Ford Street, 2014
Hbk., RRP $A26.95 9781925000313
Pbk., RRP $A16.95 9781925000320
In Flanders fields the poppies blow
Between the crosses, row on row,
That mark our place; and in the sky
The larks, still bravely singing, fly
Scarce heard amid the guns below.
We are the Dead. Short days ago
We lived, felt dawn, saw sunset glow,
Loved and were loved, and now we lie,
In Flanders fields.
This poem, by John McRae, has become one of the most enduring written about World War I and has provided the most recognisable symbol of remembrance for Australians and New Zealanders – the poppy. Although Flanders Fields, itself, is in Belgium, the poem and the poppy have become symbolic of the whole of that terrible conflict on the Western Front, and so this new book by illustrator Andrew Plant is aptly named, beautifully told and superbly illustrated.
Starting on the front cover with the brilliant red of the poppy set in front of ghostly images of other poppies entwined in barbed wire and against a background of stormy black skies, this is a beautiful “photo-essay” of the story of Villiers-Bretonnneux, which on ANZAC Day 1918 became the scene of one of Australia’s greatest victories and which forged a bond between two nations that grows stronger each year. Except the photos are not photos – they are eerily haunting paintings that tell the story of the building of that bond. Bordered in black and accompanied by simple text in white, their bright colours are a stunning contrast which suggests feelings of hope and future and endurance.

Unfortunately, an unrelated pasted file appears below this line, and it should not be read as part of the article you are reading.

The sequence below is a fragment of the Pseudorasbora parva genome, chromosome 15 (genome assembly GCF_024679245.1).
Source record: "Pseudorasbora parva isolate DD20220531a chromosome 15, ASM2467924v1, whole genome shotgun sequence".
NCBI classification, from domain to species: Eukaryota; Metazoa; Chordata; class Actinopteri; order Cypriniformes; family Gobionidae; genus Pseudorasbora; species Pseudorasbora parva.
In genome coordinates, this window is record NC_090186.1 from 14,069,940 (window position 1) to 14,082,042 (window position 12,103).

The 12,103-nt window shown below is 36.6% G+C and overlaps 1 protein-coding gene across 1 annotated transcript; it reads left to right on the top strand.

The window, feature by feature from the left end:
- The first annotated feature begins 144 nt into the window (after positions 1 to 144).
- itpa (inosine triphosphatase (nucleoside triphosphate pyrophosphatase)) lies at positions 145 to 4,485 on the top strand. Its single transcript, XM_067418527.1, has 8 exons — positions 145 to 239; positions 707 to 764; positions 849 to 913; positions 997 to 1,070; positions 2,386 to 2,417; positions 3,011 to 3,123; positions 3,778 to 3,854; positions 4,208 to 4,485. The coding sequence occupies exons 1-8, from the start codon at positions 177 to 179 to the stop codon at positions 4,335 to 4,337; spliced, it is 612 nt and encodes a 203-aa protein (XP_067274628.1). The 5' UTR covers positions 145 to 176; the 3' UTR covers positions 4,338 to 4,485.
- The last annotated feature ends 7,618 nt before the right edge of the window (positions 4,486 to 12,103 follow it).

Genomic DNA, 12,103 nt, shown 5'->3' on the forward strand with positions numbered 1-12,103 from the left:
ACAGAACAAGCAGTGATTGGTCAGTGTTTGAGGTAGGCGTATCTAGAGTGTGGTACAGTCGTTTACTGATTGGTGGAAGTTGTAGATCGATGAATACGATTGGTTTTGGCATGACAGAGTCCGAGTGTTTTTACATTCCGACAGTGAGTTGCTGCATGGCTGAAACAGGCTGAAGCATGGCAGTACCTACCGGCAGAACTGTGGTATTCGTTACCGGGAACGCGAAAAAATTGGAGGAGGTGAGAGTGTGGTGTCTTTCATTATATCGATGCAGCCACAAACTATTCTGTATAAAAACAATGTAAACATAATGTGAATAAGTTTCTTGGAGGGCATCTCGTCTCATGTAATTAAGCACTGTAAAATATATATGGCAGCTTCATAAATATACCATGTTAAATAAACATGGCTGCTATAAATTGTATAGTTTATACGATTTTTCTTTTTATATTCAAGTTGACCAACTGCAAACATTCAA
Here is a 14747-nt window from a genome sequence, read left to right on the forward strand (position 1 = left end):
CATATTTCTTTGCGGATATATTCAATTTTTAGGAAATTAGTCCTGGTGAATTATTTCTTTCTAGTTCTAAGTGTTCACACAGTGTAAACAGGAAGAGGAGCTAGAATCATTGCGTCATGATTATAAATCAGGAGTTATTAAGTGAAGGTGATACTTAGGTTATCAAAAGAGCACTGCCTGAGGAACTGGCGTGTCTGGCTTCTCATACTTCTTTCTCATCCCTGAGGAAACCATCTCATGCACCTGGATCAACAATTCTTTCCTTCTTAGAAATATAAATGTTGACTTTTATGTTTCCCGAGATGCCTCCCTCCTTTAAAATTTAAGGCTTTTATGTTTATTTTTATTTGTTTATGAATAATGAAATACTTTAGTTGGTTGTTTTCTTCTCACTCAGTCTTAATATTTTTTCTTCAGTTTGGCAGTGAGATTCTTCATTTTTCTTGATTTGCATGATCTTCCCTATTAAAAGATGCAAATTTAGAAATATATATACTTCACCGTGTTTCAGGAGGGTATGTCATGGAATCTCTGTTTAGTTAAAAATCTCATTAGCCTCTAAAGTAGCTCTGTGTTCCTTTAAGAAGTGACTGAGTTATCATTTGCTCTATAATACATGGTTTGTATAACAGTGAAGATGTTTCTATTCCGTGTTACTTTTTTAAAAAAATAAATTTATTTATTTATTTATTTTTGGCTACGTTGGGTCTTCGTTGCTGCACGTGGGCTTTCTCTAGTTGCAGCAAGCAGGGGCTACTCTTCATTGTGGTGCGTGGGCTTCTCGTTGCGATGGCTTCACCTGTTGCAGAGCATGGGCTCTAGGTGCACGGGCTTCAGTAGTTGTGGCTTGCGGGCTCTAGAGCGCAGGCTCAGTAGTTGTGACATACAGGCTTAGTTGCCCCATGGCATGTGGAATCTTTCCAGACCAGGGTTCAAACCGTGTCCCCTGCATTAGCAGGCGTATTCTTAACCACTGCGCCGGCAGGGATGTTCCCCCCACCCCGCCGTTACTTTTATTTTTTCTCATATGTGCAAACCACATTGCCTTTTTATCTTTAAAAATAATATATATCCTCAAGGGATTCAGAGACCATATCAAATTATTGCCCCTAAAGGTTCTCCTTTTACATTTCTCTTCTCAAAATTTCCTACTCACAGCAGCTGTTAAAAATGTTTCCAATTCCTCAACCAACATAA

The petal of the poppy is whipped off in the winter wind and blows across the village to show the Villiers-Bretonneux school, known as Victoria School, because it was rebuilt through the contributions of the people of Victoria so that even now the flags of two nations fly above it and carvings of Australian flora and fauna adorn the school hall; it flies through the village past the Musée Franco Australien, and is carried further above the fields and up a broad, low hill to a tall cross and a great tower where thousands of names are carved – those who died but whose bodies were never recovered – and then out over the rows and rows of headstones, some nameless, not even their nationality known.
But the stories of the soldiers are known and told and not forgotten. As the winter winds grip the Somme, the Australian and French flags fly side by side and once again, the land turns red. But now it is the petals of the poppies, not the blood of the fallen.
So often our younger students’ knowledge of World War I is limited to the events at Anzac Cove in Gallipoli – here, in this stunning book is the pathway to their understanding of the much more drawn-out battle of the Somme and the Western Front, stories our children should know as well as those students in Victoria School who see “N’Oublions Jamais l’Australie” in every classroom. Stories and a motto which led them to raise nearly $21 000 to donate towards the rebuilding of Strathewan Primary School after it was destroyed in the Victorian bushfires, Black Saturday, 2009.
No doubt as the centenary commemorations of World War I begin, we will see many new titles published but this one that encapsulates all that we associate with the poppy is a must-have.